Sec­ond time around

The Advertiser - Careers - - Career Opportunities -

JOB­SEEK­ERS who sur­vived the first job in­ter­view of­ten are stumped on what will hap­pen next and how to tackle a sec­ond in­ter­view.

Not all em­ploy­ers use more than one round of in­ter­views to se­lect new em­ploy­ees.

Some hir­ers, how­ever, may need to speak with their man­ager to get fi­nal ap­proval be­fore they can make an of­fer, seek oth­ers’ thoughts on an ap­pli­cant’s suit­abil­ity for the team or seek help to de­cide among sev­eral can­di­dates for the job.

Re­cruit­ment firm Hays di­rec­tor Jacky Carter says there is a dif­fer­ence be­tween the first and sec­ond in­ter­view.

The in­ter­view­ers can change, the ques­tions and ex­pected an­swers can be­come more com­plex and the claims made by the in­ter­vie­wee in the first in­ter­view of­ten are tested.

He says job­seek­ers still need to pre­pare and be as alert as they would be for a first in­ter­view and ad­vises:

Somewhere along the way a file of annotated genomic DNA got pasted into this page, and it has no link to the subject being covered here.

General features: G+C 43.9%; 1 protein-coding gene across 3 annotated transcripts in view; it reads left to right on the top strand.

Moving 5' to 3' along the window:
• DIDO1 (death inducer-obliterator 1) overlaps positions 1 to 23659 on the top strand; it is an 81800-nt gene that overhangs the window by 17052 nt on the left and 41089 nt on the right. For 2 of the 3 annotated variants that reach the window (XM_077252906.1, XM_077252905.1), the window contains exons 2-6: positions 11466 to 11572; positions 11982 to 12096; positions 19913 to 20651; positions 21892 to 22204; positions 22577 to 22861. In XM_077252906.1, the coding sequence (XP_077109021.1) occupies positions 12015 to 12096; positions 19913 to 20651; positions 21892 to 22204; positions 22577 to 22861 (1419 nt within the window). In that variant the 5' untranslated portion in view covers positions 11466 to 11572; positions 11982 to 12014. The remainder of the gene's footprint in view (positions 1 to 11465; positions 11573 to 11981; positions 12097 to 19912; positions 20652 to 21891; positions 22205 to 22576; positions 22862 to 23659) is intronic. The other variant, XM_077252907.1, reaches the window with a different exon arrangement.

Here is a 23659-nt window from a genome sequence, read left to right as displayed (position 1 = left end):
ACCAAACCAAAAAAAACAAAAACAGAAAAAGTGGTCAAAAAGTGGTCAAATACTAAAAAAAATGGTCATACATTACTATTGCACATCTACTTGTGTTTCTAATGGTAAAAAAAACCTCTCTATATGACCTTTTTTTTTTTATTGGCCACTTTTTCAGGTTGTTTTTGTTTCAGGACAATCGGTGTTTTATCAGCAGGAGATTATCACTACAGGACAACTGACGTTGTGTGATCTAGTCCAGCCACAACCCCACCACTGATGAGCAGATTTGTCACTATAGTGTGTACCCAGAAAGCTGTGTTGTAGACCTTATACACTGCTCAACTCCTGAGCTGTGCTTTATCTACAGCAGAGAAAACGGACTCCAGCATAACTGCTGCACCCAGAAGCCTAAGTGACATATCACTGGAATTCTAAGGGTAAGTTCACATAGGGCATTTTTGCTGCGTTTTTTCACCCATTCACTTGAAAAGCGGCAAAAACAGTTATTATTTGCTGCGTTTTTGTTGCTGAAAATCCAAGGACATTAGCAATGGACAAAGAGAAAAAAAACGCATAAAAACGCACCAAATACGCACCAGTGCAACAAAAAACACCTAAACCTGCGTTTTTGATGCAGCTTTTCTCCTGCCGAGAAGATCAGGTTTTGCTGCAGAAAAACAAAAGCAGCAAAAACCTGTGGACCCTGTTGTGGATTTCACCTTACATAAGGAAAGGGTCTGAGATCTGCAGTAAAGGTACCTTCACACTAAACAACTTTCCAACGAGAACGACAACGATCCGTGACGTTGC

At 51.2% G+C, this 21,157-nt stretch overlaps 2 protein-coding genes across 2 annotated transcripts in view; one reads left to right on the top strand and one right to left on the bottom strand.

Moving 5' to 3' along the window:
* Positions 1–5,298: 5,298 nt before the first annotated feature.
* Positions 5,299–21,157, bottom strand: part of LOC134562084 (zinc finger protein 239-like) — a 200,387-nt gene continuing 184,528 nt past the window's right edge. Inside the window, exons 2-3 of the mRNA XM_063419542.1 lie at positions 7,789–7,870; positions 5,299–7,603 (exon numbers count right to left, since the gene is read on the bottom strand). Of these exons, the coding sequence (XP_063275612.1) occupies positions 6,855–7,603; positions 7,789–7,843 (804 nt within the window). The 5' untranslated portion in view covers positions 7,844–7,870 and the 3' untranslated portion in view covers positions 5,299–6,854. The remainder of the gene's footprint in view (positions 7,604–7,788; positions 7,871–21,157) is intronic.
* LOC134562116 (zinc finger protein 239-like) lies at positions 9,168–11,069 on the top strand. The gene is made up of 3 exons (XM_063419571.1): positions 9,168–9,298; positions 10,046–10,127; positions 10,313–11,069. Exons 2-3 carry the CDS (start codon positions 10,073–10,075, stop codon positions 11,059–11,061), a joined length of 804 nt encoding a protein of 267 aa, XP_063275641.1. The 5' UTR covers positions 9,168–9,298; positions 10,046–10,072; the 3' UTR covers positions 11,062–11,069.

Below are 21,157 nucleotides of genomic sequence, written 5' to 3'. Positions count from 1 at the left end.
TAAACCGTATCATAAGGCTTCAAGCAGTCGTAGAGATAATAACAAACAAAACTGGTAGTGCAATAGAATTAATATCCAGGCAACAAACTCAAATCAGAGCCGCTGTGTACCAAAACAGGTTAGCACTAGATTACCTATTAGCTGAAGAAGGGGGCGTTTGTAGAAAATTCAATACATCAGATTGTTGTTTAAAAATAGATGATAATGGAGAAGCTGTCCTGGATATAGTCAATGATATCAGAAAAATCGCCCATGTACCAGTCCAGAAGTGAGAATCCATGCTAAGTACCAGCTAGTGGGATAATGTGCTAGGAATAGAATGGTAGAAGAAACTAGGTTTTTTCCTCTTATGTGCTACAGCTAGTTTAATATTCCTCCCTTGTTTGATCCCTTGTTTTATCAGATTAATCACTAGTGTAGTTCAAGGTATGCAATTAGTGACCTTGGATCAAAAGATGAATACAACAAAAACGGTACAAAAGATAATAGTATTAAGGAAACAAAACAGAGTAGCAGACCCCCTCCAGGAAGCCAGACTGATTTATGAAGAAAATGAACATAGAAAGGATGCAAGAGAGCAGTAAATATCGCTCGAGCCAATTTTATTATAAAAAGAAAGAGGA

– Check and mem­o­rise in­ter­view­ers’names - in­clud­ing their ti­tles - and use their names dur­ing the ses­sion.

– Check the date, time and lo­ca­tion of the in­ter­view and find out how to get there so you can be a lit­tle early for your ap­point­ment.

– Re­mem­ber to take all rel­e­vant phone num­bers in case your plans change un­ex­pect­edly.

– Pick out what you will wear ahead of time to make sure ev­ery­thing is clean and neat. First im­pres­sions are cru­cial and so are sec­ond im­pres­sions. Dress in cor­po­rate style, even if the of­fice is in­for­mal.

– Take copies of your re­sume and a pen and paper. Don’t as­sume the in­ter­viewer will have a copy of your re­sume from your first visit.

Newspapers in English

Newspapers from Australia

© PressReader. All rights reserved.